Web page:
- The Washington Times - Wednesday, May 31, 2006

LAAYOUNE, Western Sahara

Keltoum El-Khayat left home barefoot at age 15 with five other teenagers, telling her parents she was going to stay the night with her aunt.xxxxxx Instead, she joined a war against Morocco for the independence of a Colorado-sized chunk of northwest African desert called Western Sahara. It was the start of a 31-year odyssey against the backdrop of the Cold War that would take her to Algeria, Cuba, Spain and Sweden, and finally deposit her on the other side of the conflict, back in Western Sahara as an adviser to the Moroccan government she had sworn to oppose.

Her former comrades call her a turncoat, but Mrs. El-Khayat says her change of sides stems from a sense that the conflict, one of Africa’s longest, can only end in compromise, and from her disillusionment with Polisario, the guerrilla movement that recruited her in 1975.

That was the year that Spain, Western Sahara’s colonial ruler, gave up the phosphate-rich desert territory and Western-backed Morocco moved in to claim sovereignty, while its neighbor, Moscow-backed Algeria, supported Polisario’s war.

The recruiters in Laayoune, Western Sahara’s main city, “told us if we stayed in Laayoune, there would be genocide, so we joined,” she recalled. They appealed to the nationalism of the young recruits, she said, telling them Morocco was after their wealth and that if independent, they could become as rich as Kuwaitis.

So she left home on a warm December afternoon with nothing but the bright dress she was wearing.

Eight-year war

Polisario promised that the war would be short, but the Moroccans were determined to hold onto what they felt had been stolen from them by Spain. Morocco poured about 100,000 settlers into Western Sahara and built a 1,600-mile barrier of sand and stone walls with bunkers, barbed wire and several million land mines to keep out the rebels.

During the eight-year war that ended in a cease-fire in 1991, thousands died on both sides, and Western Sahara, with a population of less than 400,000, excluding settlers, lost many as refugees. An estimated 160,000, almost entirely dependent on foreign aid, still languish in tents and mud huts at five camps near the Algerian town of Tindouf.

The West didn’t accept Moroccan sovereignty over Western Sahara, and some 60 governments, mostly of African and other Third World countries, recognized Polisario. The stalemate has remained, despite strenuous U.S.-led efforts to break it — efforts made more urgent now that Washington counts both Morocco and Algeria, which straddle possible infiltration routes across the Sahara, as allies in its war on terrorism.

The parties accept that the Sahrawis, as the people of Western Sahara are called, should decide their fate by referendum. The big question is: Who gets to vote, and for what? Neither Morocco nor Polisario agree to the other having sovereignty over the territory, and Polisario says that if the settlers have a vote, they will unfairly tilt the numbers in Morocco’s favor.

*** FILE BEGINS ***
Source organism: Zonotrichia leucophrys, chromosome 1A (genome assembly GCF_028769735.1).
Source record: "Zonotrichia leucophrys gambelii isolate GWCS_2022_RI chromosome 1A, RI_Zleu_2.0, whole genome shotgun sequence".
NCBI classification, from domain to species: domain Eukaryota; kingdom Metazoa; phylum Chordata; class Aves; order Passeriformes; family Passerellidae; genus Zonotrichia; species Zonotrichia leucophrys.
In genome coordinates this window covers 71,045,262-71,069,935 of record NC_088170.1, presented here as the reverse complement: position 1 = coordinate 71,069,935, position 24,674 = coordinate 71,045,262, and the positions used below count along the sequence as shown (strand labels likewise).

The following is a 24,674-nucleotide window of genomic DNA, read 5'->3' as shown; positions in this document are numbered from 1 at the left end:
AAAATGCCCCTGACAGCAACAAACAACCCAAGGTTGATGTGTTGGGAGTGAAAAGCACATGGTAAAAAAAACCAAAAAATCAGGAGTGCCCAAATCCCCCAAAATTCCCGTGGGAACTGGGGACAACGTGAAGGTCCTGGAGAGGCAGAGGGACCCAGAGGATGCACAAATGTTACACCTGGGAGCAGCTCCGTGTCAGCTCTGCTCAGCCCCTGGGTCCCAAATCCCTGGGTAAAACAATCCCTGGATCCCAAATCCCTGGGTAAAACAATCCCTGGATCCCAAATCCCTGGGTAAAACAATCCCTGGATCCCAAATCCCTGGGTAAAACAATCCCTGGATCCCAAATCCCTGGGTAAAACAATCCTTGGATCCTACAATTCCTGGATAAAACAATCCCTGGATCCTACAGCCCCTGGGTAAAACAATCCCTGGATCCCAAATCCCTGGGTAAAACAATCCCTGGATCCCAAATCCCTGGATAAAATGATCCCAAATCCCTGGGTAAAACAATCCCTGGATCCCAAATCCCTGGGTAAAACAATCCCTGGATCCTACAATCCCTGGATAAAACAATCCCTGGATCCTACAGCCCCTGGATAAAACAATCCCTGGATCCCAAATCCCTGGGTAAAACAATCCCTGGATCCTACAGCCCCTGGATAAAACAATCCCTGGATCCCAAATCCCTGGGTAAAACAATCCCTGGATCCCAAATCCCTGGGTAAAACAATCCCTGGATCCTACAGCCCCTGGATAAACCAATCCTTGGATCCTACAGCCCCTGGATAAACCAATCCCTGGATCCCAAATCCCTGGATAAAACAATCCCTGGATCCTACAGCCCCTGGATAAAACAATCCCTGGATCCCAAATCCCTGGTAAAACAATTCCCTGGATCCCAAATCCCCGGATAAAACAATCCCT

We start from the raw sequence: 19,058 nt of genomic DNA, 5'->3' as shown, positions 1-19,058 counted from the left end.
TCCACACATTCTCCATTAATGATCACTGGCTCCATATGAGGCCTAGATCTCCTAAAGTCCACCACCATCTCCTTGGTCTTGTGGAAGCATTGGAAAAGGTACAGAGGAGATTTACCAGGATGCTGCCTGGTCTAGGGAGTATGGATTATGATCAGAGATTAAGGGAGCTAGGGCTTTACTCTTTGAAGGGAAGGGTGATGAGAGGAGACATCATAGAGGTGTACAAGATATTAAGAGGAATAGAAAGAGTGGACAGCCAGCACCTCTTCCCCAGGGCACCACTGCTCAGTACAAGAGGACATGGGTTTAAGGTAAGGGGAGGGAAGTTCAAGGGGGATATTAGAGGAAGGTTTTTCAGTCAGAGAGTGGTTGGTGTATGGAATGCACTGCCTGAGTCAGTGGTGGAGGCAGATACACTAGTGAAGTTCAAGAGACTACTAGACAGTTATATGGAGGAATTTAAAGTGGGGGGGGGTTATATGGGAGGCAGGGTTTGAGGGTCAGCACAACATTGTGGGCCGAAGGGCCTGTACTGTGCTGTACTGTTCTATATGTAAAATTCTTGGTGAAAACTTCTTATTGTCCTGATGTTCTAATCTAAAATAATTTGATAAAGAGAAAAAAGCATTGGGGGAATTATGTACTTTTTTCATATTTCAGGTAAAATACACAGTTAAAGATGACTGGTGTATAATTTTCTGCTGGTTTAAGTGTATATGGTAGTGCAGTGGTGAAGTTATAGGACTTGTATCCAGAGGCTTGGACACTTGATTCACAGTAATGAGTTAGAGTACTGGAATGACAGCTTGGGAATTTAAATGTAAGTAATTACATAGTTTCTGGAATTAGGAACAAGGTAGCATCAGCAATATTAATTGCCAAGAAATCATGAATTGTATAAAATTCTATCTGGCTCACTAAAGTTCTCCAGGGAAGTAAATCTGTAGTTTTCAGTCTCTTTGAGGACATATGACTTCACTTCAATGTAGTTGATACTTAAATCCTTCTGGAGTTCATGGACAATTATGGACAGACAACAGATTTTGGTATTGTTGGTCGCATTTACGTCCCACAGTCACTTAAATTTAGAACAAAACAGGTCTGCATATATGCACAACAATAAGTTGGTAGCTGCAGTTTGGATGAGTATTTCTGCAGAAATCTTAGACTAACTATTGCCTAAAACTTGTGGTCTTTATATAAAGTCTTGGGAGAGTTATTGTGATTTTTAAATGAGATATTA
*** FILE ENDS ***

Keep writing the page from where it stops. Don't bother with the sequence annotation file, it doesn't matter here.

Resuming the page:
Mrs. El-Khayat quickly exchanged her sari for fatigues and was trained as a guerrilla, but apparently never saw action. She got married in her Tindouf refugee camp and had a daughter, then began moving up in Polisario’s political ranks. In 1983, she was sent to Cuba for five years, divorced her husband and remarried, went to mainland Spain, then Stockholm, then Spain’s Canary Islands, where her new husband joined her.

In the early 1990s, the couple defected. Mrs. El-Khayat’s second husband, Mohammed Bouossla, is now a senior official in Morocco’s Interior Ministry, and she is one of nine vice presidents on a royal council established in March by King Mohammed VI to advise on ways to achieve autonomy.

Mrs. El-Khayat, now a mother of three, began having doubts about Polisario while in Tindouf in 1976, when 70 youths died as a result of torture, she said. Her second husband and two brothers were imprisoned for a few years, and an uncle died in a Polisario jail, she added.

“In Polisario, it’s absolutely forbidden to express any view other than theirs,” she said.

She said that many Polisario rebels have defected to the Moroccan camp, and many Sahrawis fear independence will only push them into autocratic Algeria’s orbit. Meanwhile, Polisario has been losing diplomatic ground as many of the governments that once recognized it have withdrawn their support and pinned their hopes on a negotiated settlement.

However, unemployment, poverty and government neglect continue to breed recruits to Polisario, and Mouloud Said, a Polisario representative in Washington, said support for his movement is increasing.

Polisario cites gains

“We have more people today protesting with the Polisario Front than we ever had. We have more people in the prisons today than we ever had,” he said in a telephone interview.

He acknowledged that Polisario has had defectors, but said they are people who “want to sell their conscience and principles … for material gains.”

Mohammed Daddach, a Polisario supporter in Laayoune, spent 25 years in a Moroccan jail, 14 of them on death row, and said human rights violations are rampant as Moroccan security forces suppress Sahrawi independence campaigners.

“The only solution is a referendum,” he said.

Mrs. El-Khayat insists that independence is unrealistic.

“After 30 years, we realized that Morocco isn’t so bad. African countries were being torn apart by wars. At least Morocco is stable,” she said.

“Our struggle had been to achieve peace, security and democracy. Morocco is on the path to democracy. This is what the Sahrawis want. They have suffered a lot.”

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